Thursday, June 02, 2005


Heritage authorities call for revision of Marsa works


The Times
By Herman Grech
May 27, 2005

The large blocks with which the Romans built
warehouses in Marsa that were unearthed during
recent excavations for a rainwater relief project.
Picture: Timmy Gambin

Designs for the storm water channel in Marsa will have to be revised after it was established that workers have stumbled upon "one of the most important" historical discoveries ever made.

Anthony Pace, Superintendent of Cultural Heritage, warned that the proposed anti-flooding development would destroy a heritage goldmine if it goes ahead.

Considerable archaeological remains extend over most of the footprint of the proposed storm water channel project near Jetties Wharf, Marsa.

Officials from the Superintendence of Cultural Heritage have for the past three weeks been monitoring earth clearance at the site in question after the workers accidentally unearthed the Roman remains.

Individuals wrote to The Times recently, expressing their rage at what they described as the wanton destruction of history after mechanical shovels damaged a section of the site in question.

But both Dr Pace and a spokesman for the Resources and Infrastructure Ministry said yesterday the damage to the remains was minimal.

The area consists of a stretch of circa 125 metres along the northern half of the water channel, which may be dated from the ceramics recovered from site to the Roman and Early Medieval periods.

Dr Pace met up with Resources and Infrastructure Minister Ninu Zammit and the Works' Division director on Wednesday to explain that works had to stop and plans revised.

He said any canal would have to be constructed above the site in question and would have to be reversible. He was not yet convinced that any alternative proposal would not damage the remains.

The Works' Division is however in a quandary as the canal in question is considered to provide the necessary reprieve for Marsa, which bears the brunt of the rainwater coming in from the Rabat uplands and running through the entire Qormi area.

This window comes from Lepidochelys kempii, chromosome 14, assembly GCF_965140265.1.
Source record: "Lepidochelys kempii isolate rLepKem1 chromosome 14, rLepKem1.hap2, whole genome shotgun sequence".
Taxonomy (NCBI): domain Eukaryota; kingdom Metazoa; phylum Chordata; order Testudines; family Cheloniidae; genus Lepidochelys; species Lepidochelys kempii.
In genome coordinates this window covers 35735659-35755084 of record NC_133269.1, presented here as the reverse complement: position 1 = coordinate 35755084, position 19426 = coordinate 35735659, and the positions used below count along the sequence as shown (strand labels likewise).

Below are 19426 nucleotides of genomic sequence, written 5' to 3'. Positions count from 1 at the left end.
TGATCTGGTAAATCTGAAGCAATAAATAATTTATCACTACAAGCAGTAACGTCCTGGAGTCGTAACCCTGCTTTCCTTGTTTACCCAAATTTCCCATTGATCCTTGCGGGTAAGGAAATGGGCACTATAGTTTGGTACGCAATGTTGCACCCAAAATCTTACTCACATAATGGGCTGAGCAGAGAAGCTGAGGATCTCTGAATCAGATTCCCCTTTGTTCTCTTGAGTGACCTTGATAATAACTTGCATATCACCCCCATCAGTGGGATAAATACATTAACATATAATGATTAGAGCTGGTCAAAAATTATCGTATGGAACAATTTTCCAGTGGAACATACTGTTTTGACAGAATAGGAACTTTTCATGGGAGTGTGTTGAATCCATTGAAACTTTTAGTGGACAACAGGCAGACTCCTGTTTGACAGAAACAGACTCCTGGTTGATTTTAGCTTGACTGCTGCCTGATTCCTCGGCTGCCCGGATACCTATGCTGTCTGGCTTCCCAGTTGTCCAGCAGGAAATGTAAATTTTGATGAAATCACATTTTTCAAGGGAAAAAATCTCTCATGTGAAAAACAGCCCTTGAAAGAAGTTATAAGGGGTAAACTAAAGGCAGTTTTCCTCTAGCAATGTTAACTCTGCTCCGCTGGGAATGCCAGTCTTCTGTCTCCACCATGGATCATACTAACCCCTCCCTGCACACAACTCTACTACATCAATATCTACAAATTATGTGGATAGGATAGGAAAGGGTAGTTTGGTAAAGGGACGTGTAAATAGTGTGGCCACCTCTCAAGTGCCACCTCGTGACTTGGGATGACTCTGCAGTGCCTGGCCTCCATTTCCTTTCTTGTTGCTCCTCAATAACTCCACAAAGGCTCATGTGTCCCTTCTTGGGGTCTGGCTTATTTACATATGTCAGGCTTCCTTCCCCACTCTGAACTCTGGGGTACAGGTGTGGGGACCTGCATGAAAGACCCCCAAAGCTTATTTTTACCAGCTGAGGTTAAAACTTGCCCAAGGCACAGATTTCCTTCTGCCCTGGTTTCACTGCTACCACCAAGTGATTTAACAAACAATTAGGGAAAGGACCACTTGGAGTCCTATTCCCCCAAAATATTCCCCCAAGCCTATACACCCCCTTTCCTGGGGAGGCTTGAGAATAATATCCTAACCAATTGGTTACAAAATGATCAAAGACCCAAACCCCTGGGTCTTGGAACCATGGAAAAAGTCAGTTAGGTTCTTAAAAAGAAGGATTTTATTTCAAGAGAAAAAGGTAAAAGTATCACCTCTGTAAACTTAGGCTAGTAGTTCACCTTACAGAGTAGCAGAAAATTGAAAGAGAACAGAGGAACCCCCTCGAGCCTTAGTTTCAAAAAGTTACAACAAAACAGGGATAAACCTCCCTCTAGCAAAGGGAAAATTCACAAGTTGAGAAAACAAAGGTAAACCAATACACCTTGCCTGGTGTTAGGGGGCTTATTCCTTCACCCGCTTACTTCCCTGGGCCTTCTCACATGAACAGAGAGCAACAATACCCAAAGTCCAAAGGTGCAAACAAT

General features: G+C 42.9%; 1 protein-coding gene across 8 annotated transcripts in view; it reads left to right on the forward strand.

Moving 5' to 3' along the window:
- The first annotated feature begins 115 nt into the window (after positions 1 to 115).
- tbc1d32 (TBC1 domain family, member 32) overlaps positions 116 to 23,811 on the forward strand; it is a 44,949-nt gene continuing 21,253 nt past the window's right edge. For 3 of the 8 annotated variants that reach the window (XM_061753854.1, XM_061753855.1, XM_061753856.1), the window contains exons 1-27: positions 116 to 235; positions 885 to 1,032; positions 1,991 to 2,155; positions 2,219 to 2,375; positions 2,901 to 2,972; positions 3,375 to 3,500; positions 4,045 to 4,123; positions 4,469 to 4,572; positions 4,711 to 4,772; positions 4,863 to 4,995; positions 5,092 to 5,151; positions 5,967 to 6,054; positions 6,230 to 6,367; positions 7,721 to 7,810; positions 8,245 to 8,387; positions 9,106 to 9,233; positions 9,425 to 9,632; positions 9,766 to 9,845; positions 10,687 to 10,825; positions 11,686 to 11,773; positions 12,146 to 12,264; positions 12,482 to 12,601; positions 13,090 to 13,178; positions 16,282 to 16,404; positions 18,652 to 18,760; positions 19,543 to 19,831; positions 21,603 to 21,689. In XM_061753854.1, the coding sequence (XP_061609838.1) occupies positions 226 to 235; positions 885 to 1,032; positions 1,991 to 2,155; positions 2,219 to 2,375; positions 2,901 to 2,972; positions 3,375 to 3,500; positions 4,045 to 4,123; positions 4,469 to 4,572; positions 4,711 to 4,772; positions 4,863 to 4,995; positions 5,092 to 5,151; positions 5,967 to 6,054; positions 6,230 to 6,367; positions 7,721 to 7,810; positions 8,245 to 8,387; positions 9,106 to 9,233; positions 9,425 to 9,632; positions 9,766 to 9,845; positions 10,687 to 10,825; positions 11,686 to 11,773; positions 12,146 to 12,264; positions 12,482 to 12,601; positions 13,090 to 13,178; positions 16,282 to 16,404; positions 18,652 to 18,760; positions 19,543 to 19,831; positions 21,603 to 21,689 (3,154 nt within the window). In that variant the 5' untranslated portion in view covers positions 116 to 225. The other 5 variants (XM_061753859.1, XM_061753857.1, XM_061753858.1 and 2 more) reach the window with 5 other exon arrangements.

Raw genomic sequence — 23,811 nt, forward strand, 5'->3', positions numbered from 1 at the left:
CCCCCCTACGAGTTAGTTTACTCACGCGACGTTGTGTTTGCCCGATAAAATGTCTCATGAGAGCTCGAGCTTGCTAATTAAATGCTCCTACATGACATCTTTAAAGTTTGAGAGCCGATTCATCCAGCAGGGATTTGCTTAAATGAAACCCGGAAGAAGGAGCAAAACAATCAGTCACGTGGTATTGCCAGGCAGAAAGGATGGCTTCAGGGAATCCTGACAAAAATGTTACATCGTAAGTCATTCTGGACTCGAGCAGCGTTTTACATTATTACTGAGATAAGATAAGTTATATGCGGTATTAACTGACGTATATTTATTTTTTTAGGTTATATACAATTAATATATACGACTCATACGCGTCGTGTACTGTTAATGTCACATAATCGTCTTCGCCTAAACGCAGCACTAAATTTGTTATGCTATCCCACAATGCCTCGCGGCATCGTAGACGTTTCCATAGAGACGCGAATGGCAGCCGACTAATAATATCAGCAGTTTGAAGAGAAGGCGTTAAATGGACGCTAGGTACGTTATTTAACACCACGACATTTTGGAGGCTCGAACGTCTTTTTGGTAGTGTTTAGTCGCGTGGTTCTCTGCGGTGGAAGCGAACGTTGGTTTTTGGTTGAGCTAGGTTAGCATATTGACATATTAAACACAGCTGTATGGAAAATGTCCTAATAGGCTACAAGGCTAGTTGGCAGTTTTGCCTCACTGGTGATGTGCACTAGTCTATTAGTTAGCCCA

For the second phase of the project, the waterway between the main road and the sea is being widened to about 15 metres alongside a building that had served as a boys' government school. Once the canal is dug, it will be lined with 138 blocks made up of a resistant concrete mixture over which a limestone retaining wall will be built. The works were meant to have been completed by the end of September.

A spokesman for the ministry said all efforts would be made to ensure a solution acceptable to all.

The Malta Environment and Planning Authority concurs with the views of the heritage authorities that plans have to change to ensure no damage to history.

A spokesman for the authority said it was essential for works on site to proceed cautiously and that any works carried out to be "reversible".

The data so far indicates that the area over which the canal is projected to pass contains major archaeological remains belonging to an ancient harbour.

"Such archaeological remains are of national importance and should be conserved and protected at all costs," Dr Pace said.

He said that the site holds considerable scientific and cultural value which is of benefit to researchers and which will significantly increase knowledge of one of Malta's most important historical periods.

"This area needs to be scheduled and preserved for future generations. This discovery is not only important for us but for the entire Mediterranean. It's now in the government's hands," he said.

The discovery of ancient harbours is not a usual occurrence and such sites are of inestimable importance for the maritime history of the Mediterranean. The remains spotted today are likely to be the same as those documented in the Museums Department's annual reports of the 1940s and 1950s.

Timmy Gambin, a specialist in ports from the ancient period to the Middle Ages, has described Marsa as an extremely important Roman port in days gone by.

A large Roman town existed in the environs of Marsa, a town that housed people associated with maritime related services including merchants, shipwrights, stevedores and rope makers.

Discoveries add fuel to this theory. In the 1760s, a huge Roman warehouse complex was discovered in Jesuits Hill under the power station. In the 1950s another complex was found near Racecourse Street while in 1956 yet another large complex came to light under the Marsa school where the current excavations are taking place.

The Romans built these harbours as part of a network of havens for the transport of grain, Mr Gambin had said.

The remains strongly suggest that the port at Marsa not only served local needs but also those of Roman ships and traders operating throughout the Mediterranean when Malta was very much part of the connectivity in the Roman world.


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